Divorcing parties who really want to keep the best interest of the family at the forefront usually are successful in their attempts at mediation. In Florida a very high percentage of couples use mediation to resolve some or all of their divorce matters – proof that the process really does work.
There are even post-divorce mediation services, which help the now-divorced couples with the fine details of their new life. Those who have had successful divorce mediation often seek help with the new issues.
Where Do We Find a Mediator?
There are a number of mediation services offered, but it isn’t always easy to know how effective they may or may not be in helping resolve the problems. Perhaps the best choice would be to find a Florida Supreme Court certified family law mediator. These mediators have been extensively trained and recognized by the Supreme Court. This way you can be sure that the person you are working with really knows what they are doing and can effectively help you resolve your divorce issues. Florida maintains a website with such information here.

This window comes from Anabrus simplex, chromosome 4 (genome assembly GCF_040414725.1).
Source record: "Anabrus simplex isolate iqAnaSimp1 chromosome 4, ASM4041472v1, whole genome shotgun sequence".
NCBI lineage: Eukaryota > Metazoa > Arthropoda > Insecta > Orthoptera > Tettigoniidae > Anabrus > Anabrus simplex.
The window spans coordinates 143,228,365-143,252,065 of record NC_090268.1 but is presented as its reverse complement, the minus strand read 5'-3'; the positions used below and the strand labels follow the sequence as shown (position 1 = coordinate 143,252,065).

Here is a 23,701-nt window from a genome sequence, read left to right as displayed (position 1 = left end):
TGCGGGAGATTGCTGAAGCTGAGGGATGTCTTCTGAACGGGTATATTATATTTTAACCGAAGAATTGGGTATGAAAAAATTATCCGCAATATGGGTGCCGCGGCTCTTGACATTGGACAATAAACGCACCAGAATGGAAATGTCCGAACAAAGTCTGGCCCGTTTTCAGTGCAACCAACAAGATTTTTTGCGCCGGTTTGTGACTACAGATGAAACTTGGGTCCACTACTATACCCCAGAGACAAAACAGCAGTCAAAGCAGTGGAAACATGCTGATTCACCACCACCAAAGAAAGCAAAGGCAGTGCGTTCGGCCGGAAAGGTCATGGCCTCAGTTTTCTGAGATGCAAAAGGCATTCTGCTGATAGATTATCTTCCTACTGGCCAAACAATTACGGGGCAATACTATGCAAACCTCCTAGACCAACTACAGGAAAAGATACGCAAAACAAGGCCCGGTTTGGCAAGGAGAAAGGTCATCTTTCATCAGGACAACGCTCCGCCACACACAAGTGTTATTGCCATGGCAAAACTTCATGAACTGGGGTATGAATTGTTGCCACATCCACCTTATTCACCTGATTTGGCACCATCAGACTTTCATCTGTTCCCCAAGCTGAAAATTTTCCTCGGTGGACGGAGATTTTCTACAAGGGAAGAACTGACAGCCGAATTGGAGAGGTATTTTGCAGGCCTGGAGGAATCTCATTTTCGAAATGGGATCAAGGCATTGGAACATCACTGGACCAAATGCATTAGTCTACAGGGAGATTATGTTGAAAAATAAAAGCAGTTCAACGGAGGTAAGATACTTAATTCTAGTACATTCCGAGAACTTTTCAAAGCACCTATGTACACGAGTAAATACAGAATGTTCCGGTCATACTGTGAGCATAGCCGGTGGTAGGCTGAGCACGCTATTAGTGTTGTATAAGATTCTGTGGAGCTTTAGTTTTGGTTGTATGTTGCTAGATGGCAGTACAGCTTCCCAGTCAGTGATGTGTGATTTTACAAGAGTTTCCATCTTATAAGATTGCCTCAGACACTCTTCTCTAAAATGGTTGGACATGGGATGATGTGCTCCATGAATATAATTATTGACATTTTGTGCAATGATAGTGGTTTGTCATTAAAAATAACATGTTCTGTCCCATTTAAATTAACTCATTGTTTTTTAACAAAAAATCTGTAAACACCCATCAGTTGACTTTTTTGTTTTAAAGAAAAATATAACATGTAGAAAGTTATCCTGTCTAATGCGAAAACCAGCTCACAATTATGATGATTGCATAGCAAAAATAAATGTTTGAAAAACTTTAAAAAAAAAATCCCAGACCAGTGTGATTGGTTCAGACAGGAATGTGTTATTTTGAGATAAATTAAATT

Often these certified family law mediators are also family law attorneys who are very experienced in the issues and possible resolutions of divorce conflicts. They know the intricacies of family law, and how to approach matters to get the best result possible. Every circumstance is different, but it may serve you well to investigate the possibility of mediation for your divorce.